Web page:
any that could be made for procuring supplies. As a general thing the wagons were required to go but a short distance from the line of march to obtain supplies, there being sufficient near by.
Hogs, turkeys, geese, ducks, and chickens were killed and brought to the road by foraging parties sent out at the head of each column, and loaded into wagons as they came up. The captured beef-cattle and sheep were driven along in their proper places and killed as required. Sweet potatoes of the finest kind were fund in great abundance immediately on the road; also turnips, which were generally of a inferior quality.
The portable forge is almost entirely done away with in General Sherman's army. Nearly all the officers prefer carrying a small- sized bellows, using any ordinary box filled with dirt as a fine- box. The bellows is swing between two stakes, usually cut from the woods or taken from some fence, driven into the ground, with a piece nailed across the top to suspend the bellows handle. The box (usually abroad box) is placed at its proper height on four forks or stakes driven into the ground, with pieces laid from one to the other to set the box on. They transport simply the bellows, anvil, and tools, making use of any empty box or barrel for a fire-box. Nearly all the iron-work on the march from Atlanta to Savannah was done with forges of this description. Officers prefer this arrangement to the portable forge, because it does not get out of order and gives a better heat. Since writing this I have received a circular describing Captain John H. Cickerson's portable forge, which is, I presume, got up from this idea. In the absence of portable forges I would suggest the plan for a forge now used in General Sherman's army, which answer every purpose.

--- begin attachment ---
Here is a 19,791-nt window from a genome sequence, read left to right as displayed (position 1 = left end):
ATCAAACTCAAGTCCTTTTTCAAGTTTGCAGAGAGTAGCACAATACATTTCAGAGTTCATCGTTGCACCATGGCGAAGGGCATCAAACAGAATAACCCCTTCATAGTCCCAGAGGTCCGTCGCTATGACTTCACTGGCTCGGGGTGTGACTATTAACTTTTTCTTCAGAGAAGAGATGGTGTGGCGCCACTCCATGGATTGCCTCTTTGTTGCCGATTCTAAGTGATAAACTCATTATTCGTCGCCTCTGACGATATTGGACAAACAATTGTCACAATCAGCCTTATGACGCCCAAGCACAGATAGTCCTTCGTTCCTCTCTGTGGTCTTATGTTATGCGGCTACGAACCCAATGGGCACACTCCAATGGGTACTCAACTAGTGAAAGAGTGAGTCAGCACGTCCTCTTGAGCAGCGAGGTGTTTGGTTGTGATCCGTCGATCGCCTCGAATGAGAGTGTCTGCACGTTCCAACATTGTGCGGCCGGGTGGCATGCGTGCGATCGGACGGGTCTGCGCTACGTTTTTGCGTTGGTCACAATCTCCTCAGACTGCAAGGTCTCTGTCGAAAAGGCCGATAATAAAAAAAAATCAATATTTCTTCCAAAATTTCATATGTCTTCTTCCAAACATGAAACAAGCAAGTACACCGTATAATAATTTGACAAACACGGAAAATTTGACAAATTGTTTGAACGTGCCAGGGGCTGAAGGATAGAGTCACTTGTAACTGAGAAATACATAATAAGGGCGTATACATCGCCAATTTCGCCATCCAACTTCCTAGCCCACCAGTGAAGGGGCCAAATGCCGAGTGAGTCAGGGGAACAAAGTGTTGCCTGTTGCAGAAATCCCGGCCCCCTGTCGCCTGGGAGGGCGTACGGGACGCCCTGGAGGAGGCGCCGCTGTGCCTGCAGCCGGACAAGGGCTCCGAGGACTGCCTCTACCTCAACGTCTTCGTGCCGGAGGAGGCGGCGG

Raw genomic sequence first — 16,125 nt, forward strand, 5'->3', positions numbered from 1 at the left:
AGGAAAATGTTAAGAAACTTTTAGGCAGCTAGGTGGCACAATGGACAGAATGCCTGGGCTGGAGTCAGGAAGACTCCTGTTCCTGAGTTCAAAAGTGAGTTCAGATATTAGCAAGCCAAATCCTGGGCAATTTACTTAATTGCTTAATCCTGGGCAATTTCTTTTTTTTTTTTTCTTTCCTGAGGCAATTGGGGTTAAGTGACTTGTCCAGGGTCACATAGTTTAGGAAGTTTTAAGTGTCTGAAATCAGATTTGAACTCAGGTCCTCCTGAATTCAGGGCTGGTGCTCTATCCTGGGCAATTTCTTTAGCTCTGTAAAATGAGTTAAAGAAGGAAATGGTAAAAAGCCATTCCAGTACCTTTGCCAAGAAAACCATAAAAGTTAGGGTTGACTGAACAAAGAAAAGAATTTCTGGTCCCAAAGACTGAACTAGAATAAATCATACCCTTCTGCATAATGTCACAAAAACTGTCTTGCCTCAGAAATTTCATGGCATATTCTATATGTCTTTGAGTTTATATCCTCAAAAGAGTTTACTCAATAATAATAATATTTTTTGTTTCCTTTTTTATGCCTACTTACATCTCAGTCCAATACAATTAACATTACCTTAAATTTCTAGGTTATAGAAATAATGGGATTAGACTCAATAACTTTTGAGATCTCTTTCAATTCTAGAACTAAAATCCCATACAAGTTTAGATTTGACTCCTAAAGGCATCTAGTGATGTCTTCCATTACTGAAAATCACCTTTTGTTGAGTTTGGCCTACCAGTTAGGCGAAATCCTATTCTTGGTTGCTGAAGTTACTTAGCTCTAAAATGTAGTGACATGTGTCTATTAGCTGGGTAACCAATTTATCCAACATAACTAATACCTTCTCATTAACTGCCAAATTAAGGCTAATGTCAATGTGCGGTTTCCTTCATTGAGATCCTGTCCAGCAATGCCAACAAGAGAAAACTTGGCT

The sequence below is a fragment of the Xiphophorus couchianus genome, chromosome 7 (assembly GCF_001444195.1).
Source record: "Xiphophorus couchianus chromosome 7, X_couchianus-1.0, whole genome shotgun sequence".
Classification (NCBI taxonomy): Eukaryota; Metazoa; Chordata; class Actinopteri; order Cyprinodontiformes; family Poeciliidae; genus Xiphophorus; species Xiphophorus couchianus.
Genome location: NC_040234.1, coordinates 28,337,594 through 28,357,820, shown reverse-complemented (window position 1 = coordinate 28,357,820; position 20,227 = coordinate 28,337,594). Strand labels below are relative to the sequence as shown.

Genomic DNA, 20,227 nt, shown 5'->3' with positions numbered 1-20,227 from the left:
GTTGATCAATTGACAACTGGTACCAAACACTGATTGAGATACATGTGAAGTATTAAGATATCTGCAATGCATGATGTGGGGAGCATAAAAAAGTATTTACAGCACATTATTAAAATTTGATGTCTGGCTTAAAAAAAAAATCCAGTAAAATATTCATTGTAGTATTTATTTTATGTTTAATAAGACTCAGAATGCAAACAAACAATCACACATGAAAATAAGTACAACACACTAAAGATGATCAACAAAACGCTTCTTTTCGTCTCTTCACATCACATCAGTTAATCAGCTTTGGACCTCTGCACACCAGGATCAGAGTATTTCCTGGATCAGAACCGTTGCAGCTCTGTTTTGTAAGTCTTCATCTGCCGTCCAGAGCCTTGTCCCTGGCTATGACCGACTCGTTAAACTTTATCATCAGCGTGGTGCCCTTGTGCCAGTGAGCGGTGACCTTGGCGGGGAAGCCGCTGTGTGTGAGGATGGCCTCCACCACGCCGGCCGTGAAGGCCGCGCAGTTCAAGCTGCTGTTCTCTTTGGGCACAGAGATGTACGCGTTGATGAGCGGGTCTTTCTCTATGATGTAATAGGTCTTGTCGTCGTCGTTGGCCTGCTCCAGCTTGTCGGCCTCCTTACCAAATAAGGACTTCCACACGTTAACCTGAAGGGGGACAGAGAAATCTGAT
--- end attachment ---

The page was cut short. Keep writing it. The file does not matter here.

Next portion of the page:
There is one little thing which has been practiced by experienced officers for many years, which would be a great economy in both wagon sheets and wagon bows if officers generally could be made to adopt it; that is, to put their side boards ten or twelve inches wide on all wagons. Wagons are loaded far above their sides; heavy articles are frequently put on top, and over rough roads jar against a bow, snapping it off, or coming between the bows, burst out the sheet. The side boards running the whole length of the wagon and pressing against all the bows prevents this difficulty, and also prevents the loading from coming against a wet sheet. A thin light board of this kind adds very little to the weight of the wagon, and is a great protection to wagon bows and sheets.
For campaigning I would much prefer a wagon made with standards to the bolster and over the hind axle, so that the body can be readily lifted off and removed from the running-gear; this will be a great economy in wagon-beds, as a great many of them are ruined on a march in hauling heavy timber for bridges, poles for corduroy, &c., to say nothing of the convenience of loading, particularly long timber, and making short turns in the woods to get the wagon into position to load. Another advantage is, that on a rainy day the wagon body can be set on the ground, and the loading kept in i as dry as if it were on its wheels.
In camps and, in fact, about garrisons, where wood is obtained from the forest, and where officers do not take the trouble to make wood-racks, a great many wagon-beds are crushed out and ruined by loading firewood on them. With standards wood could be cut long and loaded between them.
These are small things, but should the suggestions be followed I think they would prove a convenience and economy in the end.